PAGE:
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Member Since 16 Mar 2012
Offline Last Active Jun 21 2016 06:13 AM

#5294781 Computing Matrices on the GPU

Posted by StanLee on 03 June 2016 - 08:13 AM



I'm in the situation that I need to create a lot of model-view-projection (MVP) matrices (around 100 and more) out of a normal and position vector which are stored in a texture.

I already implemented it in a way that I download these two textures and then create the matrices on the client side, but this is very very slow, as predicted. But the impact on the performance is really too big.


How to do this entirely on the GPU? I don't even need the matrices on the client side. They are later used for rendering.


My idea so far is to use a SSBO (Shader Storage Buffer Object) to store my matrices. I take every sample point on my texture (which corresponds to one matrix) and put it into a VBO which is then rendered to a screenquad. This should result in a fragment shader thread for every sample point. Then I sample the position and the normal from my textures in the fragment shader, construct a MVP matrix and store it in the SSBO. To get the right index for the SSBO every sample point is provided with its corresponding SSBO-index to the vertex shader. 


The question is: Is this the fastest way possible to generate the matrices? Are there other faster possibilities? I also thought about using 2D Textures to store the matrices, but this would imply 4 texture accesses later to get one matrix. (considering a 4 channel texture) But I don't know if this is faster than using SSBO's.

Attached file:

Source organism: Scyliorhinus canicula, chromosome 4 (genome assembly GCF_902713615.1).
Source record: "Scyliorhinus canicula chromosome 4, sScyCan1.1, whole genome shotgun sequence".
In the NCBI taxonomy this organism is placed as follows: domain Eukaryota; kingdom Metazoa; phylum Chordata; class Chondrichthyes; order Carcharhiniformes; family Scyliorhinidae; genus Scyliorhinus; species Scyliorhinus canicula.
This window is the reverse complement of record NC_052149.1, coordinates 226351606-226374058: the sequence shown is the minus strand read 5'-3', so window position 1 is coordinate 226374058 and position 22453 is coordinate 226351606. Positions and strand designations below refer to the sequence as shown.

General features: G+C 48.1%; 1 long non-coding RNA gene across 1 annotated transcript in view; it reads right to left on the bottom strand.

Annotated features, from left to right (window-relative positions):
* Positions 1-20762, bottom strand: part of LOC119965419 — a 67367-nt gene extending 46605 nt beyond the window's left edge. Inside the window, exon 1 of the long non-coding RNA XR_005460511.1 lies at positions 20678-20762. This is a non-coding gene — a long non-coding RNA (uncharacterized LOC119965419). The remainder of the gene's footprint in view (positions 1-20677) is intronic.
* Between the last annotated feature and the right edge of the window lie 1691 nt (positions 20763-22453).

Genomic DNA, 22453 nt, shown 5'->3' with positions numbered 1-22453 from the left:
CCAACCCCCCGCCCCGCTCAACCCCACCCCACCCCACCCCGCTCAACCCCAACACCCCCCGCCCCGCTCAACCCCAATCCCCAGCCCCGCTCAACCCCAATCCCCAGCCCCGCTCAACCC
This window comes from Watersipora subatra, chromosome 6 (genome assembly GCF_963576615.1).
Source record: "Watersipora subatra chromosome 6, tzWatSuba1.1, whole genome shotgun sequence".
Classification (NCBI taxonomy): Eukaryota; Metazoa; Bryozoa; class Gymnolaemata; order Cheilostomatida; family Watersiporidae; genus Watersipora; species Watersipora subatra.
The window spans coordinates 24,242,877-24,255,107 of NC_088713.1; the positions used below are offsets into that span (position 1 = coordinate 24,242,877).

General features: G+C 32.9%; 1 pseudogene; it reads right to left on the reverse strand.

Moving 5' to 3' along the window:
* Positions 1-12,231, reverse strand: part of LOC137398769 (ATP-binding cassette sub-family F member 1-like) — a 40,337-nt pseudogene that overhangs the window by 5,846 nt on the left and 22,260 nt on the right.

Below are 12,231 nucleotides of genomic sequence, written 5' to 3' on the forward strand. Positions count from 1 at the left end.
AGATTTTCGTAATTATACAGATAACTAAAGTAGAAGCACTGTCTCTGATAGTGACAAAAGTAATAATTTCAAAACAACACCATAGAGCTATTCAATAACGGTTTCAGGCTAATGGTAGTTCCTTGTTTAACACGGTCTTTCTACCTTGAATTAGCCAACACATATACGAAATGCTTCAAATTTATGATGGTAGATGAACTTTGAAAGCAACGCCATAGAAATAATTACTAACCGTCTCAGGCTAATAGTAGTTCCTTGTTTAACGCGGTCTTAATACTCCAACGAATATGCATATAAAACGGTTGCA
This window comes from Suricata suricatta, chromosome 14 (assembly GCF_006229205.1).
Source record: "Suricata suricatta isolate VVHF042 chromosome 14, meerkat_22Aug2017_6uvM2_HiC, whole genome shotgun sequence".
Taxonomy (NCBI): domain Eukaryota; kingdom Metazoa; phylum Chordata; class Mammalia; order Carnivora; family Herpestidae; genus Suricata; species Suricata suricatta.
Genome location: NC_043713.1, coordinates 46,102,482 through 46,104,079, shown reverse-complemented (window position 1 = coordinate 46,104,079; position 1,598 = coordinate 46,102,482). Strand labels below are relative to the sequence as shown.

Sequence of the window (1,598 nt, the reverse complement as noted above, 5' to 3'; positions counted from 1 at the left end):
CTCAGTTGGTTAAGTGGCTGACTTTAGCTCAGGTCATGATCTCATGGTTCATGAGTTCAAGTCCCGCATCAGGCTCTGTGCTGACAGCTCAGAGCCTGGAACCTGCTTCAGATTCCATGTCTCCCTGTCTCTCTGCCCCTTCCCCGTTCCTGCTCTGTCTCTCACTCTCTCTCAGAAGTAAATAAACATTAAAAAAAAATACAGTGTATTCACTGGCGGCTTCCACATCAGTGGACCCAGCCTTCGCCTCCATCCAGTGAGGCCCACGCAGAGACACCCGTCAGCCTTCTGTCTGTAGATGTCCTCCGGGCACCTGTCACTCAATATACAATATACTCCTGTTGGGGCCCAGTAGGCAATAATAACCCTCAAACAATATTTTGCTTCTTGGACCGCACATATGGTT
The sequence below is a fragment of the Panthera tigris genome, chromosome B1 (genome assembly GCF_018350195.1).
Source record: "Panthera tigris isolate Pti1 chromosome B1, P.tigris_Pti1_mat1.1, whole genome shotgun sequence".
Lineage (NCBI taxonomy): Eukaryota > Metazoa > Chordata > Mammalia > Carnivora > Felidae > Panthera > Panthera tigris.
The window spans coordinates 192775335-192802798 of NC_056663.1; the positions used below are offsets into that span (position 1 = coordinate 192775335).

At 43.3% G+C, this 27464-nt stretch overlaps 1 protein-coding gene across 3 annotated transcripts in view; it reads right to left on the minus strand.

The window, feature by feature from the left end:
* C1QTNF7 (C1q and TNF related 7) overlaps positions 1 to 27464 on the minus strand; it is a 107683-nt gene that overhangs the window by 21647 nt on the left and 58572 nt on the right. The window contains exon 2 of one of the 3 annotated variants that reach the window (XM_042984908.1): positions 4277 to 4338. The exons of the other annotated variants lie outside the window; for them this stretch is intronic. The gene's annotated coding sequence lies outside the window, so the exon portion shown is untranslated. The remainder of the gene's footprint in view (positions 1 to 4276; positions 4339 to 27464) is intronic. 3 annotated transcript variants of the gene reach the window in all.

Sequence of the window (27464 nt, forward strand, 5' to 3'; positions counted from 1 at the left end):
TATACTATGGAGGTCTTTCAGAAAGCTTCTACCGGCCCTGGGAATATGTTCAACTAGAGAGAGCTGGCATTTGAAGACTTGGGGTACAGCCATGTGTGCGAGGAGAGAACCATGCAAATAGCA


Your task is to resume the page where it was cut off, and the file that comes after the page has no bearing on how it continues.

#5043003 Camera for Raytracing

Posted by StanLee on 14 March 2013 - 04:09 AM

Thanks a lot! Your code helped me to figure out that I totally forgot to normalize the scale of my image plane.
Before normalization my image plane was centered around (0,0,500) and the top left corner around (-512, 384, 500) in world space. Without adjustments of the object positions and sizes absolutely nothing could be seen.
Now I used your proposed equation for the focal length f:


Everything works fine by now though I still have a question. When I choose a wide angle for the horizontal field of view, let's say 120°, I see spheres getting oblong at the border of the screen.  Is this the so called "fisheye"-effect due to a wide field of view?